As many of you know shorebirds were my “spark” birds because they fired up my passion for photographing our feathered friends and that fire hasn’t been extinguished to this day.
I didn’t spend as much time photographing shorebirds on Honeymoon Island State Park as I did at Fort De Soto County Park primarily because Honeymoon Island SP doesn’t open their gates until 8 am and that is kind of late most of the year to get that sweet golden light that we strive for in our images. If they had opened their gates as early as Fort De Soto County Park I would have spent much more time there on the beach with shorebirds instead of spending most of my time on the Osprey Trail.
There were days though that the mosquitoes were so bad on Osprey Trail that I would give up and head to the beach even though the light was higher than I would have liked. One morning in May of 2008 I decided to skip the trail in the woods (and the mosquitoes) and head straight to the beach and walk to the northern most tip of Honeymoon Island and I was not disappointed at all by the birds I found foraging, resting and running about, including this Dunlin running along the shore of the Gulf. This Dunlin was just about finished molting into its breeding plumage and would have soon been on its way to the Arctic and sub-Arctic tundra to breed and raise its young. I was able to take a very nice series of images of this sandpiper as it dashed along the edge of the waves.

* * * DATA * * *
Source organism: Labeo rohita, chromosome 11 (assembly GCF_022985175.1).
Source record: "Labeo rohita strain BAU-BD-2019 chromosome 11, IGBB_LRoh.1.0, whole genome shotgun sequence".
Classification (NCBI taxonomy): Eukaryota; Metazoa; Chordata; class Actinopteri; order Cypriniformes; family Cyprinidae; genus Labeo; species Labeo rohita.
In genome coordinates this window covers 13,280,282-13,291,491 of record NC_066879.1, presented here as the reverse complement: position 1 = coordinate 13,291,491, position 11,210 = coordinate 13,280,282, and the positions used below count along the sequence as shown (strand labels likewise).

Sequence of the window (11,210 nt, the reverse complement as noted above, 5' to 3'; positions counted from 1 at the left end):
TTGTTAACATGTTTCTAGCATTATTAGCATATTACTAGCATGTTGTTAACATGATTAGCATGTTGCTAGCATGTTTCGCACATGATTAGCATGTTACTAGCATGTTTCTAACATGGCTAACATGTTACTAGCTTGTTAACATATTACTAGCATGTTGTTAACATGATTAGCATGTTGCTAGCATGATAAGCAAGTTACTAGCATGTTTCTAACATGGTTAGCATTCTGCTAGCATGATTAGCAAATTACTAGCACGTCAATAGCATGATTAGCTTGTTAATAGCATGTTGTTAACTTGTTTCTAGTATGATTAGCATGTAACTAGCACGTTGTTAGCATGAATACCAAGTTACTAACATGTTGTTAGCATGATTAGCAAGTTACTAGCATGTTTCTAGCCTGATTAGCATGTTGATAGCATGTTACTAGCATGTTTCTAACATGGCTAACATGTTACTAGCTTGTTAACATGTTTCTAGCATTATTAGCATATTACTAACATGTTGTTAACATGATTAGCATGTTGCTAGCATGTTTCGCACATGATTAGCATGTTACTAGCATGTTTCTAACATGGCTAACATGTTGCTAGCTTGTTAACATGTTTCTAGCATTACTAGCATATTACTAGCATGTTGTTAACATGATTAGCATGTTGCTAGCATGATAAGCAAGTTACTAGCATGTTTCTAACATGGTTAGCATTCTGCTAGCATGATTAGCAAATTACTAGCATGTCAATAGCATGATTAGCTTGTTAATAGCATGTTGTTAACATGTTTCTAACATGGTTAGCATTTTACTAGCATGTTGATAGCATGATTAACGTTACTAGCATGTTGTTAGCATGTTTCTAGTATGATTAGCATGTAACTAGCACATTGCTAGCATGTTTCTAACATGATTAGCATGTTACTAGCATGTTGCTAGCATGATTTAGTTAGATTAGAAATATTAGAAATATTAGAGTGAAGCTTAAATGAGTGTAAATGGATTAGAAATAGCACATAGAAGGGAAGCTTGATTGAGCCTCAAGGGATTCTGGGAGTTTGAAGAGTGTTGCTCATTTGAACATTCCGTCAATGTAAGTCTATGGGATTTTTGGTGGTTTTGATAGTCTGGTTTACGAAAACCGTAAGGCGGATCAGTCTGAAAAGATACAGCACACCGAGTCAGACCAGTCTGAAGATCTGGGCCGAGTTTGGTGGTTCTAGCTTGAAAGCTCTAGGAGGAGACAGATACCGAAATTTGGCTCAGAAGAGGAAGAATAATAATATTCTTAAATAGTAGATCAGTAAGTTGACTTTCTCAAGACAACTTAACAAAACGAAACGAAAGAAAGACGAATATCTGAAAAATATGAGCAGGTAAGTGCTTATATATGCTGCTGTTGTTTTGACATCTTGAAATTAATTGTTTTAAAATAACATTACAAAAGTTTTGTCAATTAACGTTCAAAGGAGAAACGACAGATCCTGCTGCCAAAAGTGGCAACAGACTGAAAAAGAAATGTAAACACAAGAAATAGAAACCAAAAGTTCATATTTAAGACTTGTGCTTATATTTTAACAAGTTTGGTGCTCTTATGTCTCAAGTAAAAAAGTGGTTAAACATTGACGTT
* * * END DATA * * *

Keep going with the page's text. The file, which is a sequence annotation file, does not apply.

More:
Life is good.
There are times I can see Dunlins here in Utah but I have never been able to get as close to them here as I was able to in Florida.